The Women’s Health Initiative Memory Study (WHIMS), a substudy of WHI, reported increased risk of developing probable dementia in postmenopausal women 65 years of age or older during 4 years of treatment with oral conjugated estrogens-plus-medroxyprogesterone acetate relative to placebo. It is unknown whether this finding applies to younger postmenopausal women or to women taking estrogen-alone therapy.

The WHI estrogen-plus-progestin substudy demonstrated an increased risk of invasive breast cancer.

Estrogens with or without progestins should be prescribed at the lowest effective doses and for the shortest duration consistent with treatment goals and risks for the individual woman.

ESTRACE should not be used in: women with undiagnosed abnormal genital bleeding; known, suspected or history of breast cancer; known or suspected estrogen-dependent neoplasia; active deep vein thrombosis, pulmonary embolism or a history of these conditions; active arterial thromboembolic disease (for example, stroke, myocardial infarction) or a history of these conditions; known anaphylactic reaction or angioedema to ESTRACE; liver dysfunction or disease; thrombophilic disorders; known or suspected pregnancy.

Estrogens increase the risk of gallbladder disease. Discontinue estrogen if hypercalcemia, sudden partial or complete loss of vision, hypertriglyceridemia, or cholestatic jaundice occurs. Patients dependent on thyroid hormone replacement therapy should have their thyroid function monitored in order to maintain their free thyroid hormone levels in an acceptable range. Endometriosis may be exacerbated in women treated post-hysterectomy with estrogen-alone therapy. The addition of progestins should be considered in these patients.

The most common side effects include: headache, breast tenderness, irregular vaginal bleeding or spotting, stomach/abdominal cramps, bloating, nausea and vomiting, hair loss, and vaginal burning, irritation, and itching.

Systemic absorption may occur with the use of ESTRACE CREAM. The warnings, precautions, and adverse reactions associated with oral estrogen treatment should be taken into account.

Please see full Prescribing Information, including Boxed Warning.

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Indications and Usage

ESTRACE CREAM (estradiol vaginal cream, USP, 0.01%) is indicated in the treatment of moderate to severe symptoms of vulvar and vaginal atrophy due to menopause.

Important Safety Information
WARNINGS: ENDOMETRIAL CANCER, CARDIOVASCULAR DISORDERS, BREAST CANCER AND PROBABLE DEMENTIA

There is an increased risk of endometrial cancer in a woman with a uterus who uses unopposed estrogens. Adding a progestin to estrogen therapy has been shown to reduce the risk of endometrial hyperplasia, which may be a precursor to endometrial cancer. Adequate diagnostic measures, including directed or random endometrial sampling when indicated, should be undertaken to rule out malignancy in postmenopausal women with undiagnosed persistent or recurring abnormal genital bleeding.

Estrogens with or without progestins should not be used for the prevention of cardiovascular disease or dementia.

The Women's Health Initiative (WHI) estrogen-alone substudy reported increased risks of stroke and deep vein thrombosis (DVT) in postmenopausal women with daily oral conjugated estrogens (CE) alone. The WHI estrogen-plus-progestin substudy reported increased risks of DVT, pulmonary embolism, stroke, and myocardial infarction in postmenopausal women with daily oral CE combined with medroxyprogesterone acetate (MPA). In the absence of comparable data, these risks should be assumed to be similar for other dosage forms of estrogens.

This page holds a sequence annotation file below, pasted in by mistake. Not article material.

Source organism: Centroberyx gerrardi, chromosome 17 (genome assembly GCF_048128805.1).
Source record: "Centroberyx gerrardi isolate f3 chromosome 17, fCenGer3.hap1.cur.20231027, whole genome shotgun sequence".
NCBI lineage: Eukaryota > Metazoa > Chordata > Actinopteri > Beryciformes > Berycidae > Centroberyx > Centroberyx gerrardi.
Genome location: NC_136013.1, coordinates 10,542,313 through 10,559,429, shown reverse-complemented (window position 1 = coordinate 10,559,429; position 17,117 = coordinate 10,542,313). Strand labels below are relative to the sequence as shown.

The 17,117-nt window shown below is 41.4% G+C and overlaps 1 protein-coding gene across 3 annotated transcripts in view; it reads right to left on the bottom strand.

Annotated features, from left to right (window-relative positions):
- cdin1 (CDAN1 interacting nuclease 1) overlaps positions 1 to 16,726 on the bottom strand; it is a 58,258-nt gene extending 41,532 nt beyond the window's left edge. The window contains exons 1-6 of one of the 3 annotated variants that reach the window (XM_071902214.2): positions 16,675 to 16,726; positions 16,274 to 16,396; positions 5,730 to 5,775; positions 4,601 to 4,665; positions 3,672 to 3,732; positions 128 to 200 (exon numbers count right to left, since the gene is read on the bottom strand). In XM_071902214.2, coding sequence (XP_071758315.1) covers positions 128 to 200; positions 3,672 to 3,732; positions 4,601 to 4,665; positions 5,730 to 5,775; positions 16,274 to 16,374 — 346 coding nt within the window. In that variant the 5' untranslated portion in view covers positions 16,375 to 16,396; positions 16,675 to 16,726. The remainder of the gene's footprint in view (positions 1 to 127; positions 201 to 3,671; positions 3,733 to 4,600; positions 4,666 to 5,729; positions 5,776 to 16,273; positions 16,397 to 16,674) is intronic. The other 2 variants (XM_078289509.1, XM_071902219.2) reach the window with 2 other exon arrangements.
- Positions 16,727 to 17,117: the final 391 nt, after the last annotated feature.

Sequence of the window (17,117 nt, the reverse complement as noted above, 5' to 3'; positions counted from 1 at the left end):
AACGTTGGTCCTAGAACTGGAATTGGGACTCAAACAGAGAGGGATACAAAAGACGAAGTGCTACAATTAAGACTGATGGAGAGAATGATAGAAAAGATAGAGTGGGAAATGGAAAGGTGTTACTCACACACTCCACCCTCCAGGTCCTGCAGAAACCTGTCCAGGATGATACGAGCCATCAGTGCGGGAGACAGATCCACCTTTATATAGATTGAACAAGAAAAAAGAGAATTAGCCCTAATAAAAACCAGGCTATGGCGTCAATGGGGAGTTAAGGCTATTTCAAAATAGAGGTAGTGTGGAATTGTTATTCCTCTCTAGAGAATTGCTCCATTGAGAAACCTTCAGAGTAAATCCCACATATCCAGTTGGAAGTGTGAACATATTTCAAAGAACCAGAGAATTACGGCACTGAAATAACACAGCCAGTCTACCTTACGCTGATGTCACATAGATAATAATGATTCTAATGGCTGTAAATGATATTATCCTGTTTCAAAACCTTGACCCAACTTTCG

The Women’s Health Initiative Memory Study (WHIMS), a substudy of WHI, reported increased risk of developing probable dementia in postmenopausal women 65 years of age or older during 4 years of treatment with oral conjugated estrogens-plus-medroxyprogesterone acetate relative to placebo. It is unknown whether this finding applies to younger postmenopausal women or to women taking estrogen-alone therapy.

The WHI estrogen-plus-progestin substudy demonstrated an increased risk of invasive breast cancer.

Estrogens with or without progestins should be prescribed at the lowest effective doses and for the shortest duration consistent with treatment goals and risks for the individual woman.

ESTRACE should not be used in: women with undiagnosed abnormal genital bleeding; known, suspected or history of breast cancer; known or suspected estrogen-dependent neoplasia; active deep vein thrombosis, pulmonary embolism or a history of these conditions; active arterial thromboembolic disease (for example, stroke, myocardial infarction) or a history of these conditions; known anaphylactic reaction or angioedema to ESTRACE; liver dysfunction or disease; thrombophilic disorders; known or suspected pregnancy.

Estrogens increase the risk of gallbladder disease. Discontinue estrogen if hypercalcemia, sudden partial or complete loss of vision, hypertriglyceridemia, or cholestatic jaundice occurs. Patients dependent on thyroid hormone replacement therapy should have their thyroid function monitored in order to maintain their free thyroid hormone levels in an acceptable range. Endometriosis may be exacerbated in women treated post-hysterectomy with estrogen-alone therapy. The addition of progestins should be considered in these patients.

The most common side effects include: headache, breast tenderness, irregular vaginal bleeding or spotting, stomach/abdominal cramps, bloating, nausea and vomiting, hair loss, and vaginal burning, irritation, and itching.

Systemic absorption may occur with the use of ESTRACE CREAM. The warnings, precautions, and adverse reactions associated with oral estrogen treatment should be taken into account.

Please see full Prescribing Information, including Boxed Warning.